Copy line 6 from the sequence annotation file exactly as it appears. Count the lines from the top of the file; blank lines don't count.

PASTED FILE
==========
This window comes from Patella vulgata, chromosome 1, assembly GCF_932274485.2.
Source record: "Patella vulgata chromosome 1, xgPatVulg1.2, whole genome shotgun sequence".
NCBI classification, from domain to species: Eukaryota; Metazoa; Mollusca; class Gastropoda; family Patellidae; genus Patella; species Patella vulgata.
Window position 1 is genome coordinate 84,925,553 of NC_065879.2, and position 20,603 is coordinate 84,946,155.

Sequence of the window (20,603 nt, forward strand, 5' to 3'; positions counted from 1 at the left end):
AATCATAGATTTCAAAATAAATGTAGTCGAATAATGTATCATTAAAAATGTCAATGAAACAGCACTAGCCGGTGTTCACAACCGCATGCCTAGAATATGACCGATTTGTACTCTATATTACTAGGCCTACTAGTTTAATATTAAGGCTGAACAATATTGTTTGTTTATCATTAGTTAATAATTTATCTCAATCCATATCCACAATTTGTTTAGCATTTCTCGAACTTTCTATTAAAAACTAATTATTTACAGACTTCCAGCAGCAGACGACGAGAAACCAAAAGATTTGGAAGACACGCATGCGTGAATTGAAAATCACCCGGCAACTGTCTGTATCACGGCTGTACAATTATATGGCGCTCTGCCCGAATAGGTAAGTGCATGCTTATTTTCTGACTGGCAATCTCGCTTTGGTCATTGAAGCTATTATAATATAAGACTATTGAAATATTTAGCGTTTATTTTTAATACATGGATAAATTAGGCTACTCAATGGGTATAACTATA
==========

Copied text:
AATCATAGATTTCAAAATAAATGTAGTCGAATAATGTATCATTAAAAATGTCAATGAAACAGCACTAGCCGGTGTTCACAACCGCATGCCTAGAATATGACCGATTTGTACTCTATATTACTAGGCCTACTAGTTTAATATTAAGGCTGAACAATATTGTTTGTTTATCATTAGTTAATAATTTATCTCAATCCATATCCACAATTTGTTTAGCATTTCTCGAACTTTCTATTAAAAACTAATTATTTACAGACTTCCAGCAGCAGACGACGAGAAACCAAAAGATTTGGAAGACACGCATGCGTGAATTGAAAATCACCCGGCAACTGTCTGTATCACGGCTGTACAATTATATGGCGCTCTGCCCGAATAGGTAAGTGCATGCTTATTTTCTGACTGGCAATCTCGCTTTGGTCATTGAAGCTATTATAATATAAGACTATTGAAATATTTAGCGTTTATTTTTAATACATGGATAAATTAGGCTACTCAATGGGTATAACTATA